Firstly, can you tell us a bit about the internship itself and how you found the experience?
In January, I had an interview with a photographer that my uni tutor, Steph, suggested I reach out to. But that photographer actually recommended that I approach creative director Harris Elliott instead, saying that he was a better fit for me. After viewing Harris’ website and projects, I agreed.
We started working on a project of his that was influenced by Nigerian culture, which was perfect. I’m Nigerian, so I had a lot of cultural insight to offer. It was a reciprocal working partnership; I learnt a lot about design and the industry from Harris. I also got to do research for an exhibition, and the content was everything I’m into. I may have not been paid as an assistant, but I gained a lot of invaluable skills. It definitely would have been better if I was paid, however.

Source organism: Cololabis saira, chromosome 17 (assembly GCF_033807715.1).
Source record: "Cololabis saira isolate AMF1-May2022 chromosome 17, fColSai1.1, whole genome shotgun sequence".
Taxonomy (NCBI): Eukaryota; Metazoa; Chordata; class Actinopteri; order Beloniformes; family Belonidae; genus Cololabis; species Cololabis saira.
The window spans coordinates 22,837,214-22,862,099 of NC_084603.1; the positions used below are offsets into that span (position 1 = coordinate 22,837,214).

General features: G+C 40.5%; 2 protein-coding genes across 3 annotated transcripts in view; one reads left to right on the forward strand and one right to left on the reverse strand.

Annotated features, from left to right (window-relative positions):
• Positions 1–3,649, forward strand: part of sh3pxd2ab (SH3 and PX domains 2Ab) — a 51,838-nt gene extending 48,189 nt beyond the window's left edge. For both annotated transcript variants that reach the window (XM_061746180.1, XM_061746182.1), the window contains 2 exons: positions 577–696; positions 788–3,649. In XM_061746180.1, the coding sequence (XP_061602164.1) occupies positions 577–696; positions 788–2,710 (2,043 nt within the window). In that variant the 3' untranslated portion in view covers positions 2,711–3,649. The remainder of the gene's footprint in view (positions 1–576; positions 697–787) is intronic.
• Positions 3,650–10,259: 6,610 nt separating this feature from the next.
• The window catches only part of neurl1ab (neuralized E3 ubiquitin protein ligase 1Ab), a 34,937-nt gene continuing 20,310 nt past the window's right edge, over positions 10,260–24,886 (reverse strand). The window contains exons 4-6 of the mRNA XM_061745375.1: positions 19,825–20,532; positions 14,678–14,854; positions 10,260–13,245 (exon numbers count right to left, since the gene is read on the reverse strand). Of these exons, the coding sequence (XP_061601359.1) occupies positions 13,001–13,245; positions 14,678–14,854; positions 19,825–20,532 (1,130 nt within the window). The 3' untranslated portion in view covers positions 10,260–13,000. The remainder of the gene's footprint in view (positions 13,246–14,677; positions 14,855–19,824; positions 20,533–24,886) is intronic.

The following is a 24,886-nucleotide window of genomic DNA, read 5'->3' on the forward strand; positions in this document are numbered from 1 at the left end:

What made you decide to have this conversation with Harris?
The topic of unpaid internships has been widely discussed, especially now in these precarious times. We were also taught about getting paid fairly for work on DPS (Diploma in Professional Studies at LCC). So when the New Agency project [a student-run publication and conference in September 2020] began, it just seemed a natural fit, as I was the only one who had done unpaid work, and we wanted to have a discussion about exploitative internships.
What were your biggest learnings about internships after talking to Harris?
I learnt that the creative industry – at every level – is made up of artists taking on projects or creating projects for themselves. Each one comes with with different levels of experience, networks and budgets. You’re either making work for yourself or for other people. Talking to Harris definitely demystified this hierarchical system – something I already assumed the industry was made up of.